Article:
Experts say Quebec's sluggish economy and reliance on federal handouts has created a deeply dysfunctional business climate, openly hostile to competition and entrepreneurship. Consider an incident on a frigid Saturday morning in late February, when dozens of protesters clashed with police in Montreal's north end. The placard-wavers weren't there to fight homelessness and poverty, or even to oppose the war on terror. No, the activists punching the air with their fists were car salesman. One of their own, the Pie IX Dodge-Chrysler dealership, had dared to sell cars on the weekend. The move was a direct slap in the face to a 35-year-old agreement barring any new car dealer from doing business on Saturdays and Sundays in the city. A week earlier, one rival salesman had hurled a chunk of ice at Sam Hajjar, the offending dealership's manager. This time he was prepared, with police, private security personnel and muzzled guard dogs at the ready. A few customers managed to dodge the seething mob, but not before someone scratched the paint off two of Hajjar's demonstration models.
If it seems strange that car dealers, the most red-blooded capitalists of them all, would fight to not sell cars, consider the wealth of statistics and polls that reinforce Quebecers' aversion to the typical North American workload. When Bouchard claimed that people in the province were lazy, he was pilloried for it, and widely portrayed as a traitor, but he was simply giving voice to data from Statistics Canada that show Quebecers do work less than everyone else in the country. In a report last year, researchers found workers in Quebec put in, on average, 1,750 hours a year, or 130 less than top-ranked Alberta. And the trend is toward less work, not more. Quebec's labour productivity declined between 1997 and 2005, according to another StatsCan study.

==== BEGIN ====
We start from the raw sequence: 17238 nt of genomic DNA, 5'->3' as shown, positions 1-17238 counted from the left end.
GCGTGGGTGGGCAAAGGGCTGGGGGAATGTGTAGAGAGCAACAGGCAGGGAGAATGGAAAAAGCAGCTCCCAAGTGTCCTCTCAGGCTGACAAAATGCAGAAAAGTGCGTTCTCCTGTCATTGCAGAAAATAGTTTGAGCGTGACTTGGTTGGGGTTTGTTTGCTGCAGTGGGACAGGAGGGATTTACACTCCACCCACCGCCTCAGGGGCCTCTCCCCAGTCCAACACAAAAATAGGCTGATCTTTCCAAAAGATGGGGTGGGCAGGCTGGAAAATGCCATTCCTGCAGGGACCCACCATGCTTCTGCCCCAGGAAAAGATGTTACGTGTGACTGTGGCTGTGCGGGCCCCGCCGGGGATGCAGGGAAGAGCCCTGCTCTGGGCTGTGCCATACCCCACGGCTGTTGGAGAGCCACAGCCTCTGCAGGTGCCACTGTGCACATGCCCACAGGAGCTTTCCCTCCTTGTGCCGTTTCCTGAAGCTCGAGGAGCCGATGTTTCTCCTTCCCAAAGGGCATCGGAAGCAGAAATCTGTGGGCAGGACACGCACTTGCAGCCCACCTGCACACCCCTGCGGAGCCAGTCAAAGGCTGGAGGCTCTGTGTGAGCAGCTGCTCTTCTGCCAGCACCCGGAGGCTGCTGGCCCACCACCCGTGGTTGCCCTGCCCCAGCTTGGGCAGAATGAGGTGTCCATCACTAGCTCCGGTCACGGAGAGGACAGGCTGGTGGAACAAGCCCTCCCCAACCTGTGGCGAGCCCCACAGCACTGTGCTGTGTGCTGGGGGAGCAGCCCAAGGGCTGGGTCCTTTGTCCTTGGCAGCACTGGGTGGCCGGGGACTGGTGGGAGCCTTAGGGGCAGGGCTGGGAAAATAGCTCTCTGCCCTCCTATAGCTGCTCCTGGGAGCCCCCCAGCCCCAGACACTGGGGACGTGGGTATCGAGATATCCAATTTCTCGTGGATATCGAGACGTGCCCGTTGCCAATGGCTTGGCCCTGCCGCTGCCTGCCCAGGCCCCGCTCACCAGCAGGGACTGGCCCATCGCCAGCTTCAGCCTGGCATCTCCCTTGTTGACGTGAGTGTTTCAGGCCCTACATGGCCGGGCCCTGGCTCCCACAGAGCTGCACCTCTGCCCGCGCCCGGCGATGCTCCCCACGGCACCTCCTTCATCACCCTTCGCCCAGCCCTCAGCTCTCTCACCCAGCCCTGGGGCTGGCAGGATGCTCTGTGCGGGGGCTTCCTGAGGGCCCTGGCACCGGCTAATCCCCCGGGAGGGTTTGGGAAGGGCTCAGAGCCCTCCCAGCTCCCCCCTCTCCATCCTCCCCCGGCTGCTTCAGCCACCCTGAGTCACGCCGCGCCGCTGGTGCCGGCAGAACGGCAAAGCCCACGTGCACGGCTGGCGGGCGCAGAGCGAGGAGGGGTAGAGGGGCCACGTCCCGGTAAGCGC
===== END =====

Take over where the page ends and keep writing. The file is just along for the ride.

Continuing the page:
Part of the problem is that just 44 per cent of Quebecers hold a steady, full-time, year-round job, compared to 57 per cent in Ontario. But there's more to it than that. Quebec bosses have grown used to the fact that on any given day, a disproportionate number of their employees are going to call in sick, compared to other provinces. Full-time employees in Quebec missed an average of 11.2 days of work in 2005, according to Statistics Canada, compared with Ontario's apparently healthier workers who averaged 8.6 days off. Still, Quebecers employed in the private sector look like they're working themselves to death compared to their civil servant colleagues. A Treasury Board document that was leaked to the Journal de Montréal revealed the province's civil servants called in sick an average of 14.14 times in 2005, double the national average. The report stated that the Quebec government lost nearly $170 million to absenteeism. It's only getting worse. The report noted sick days have been on the rise for half a decade.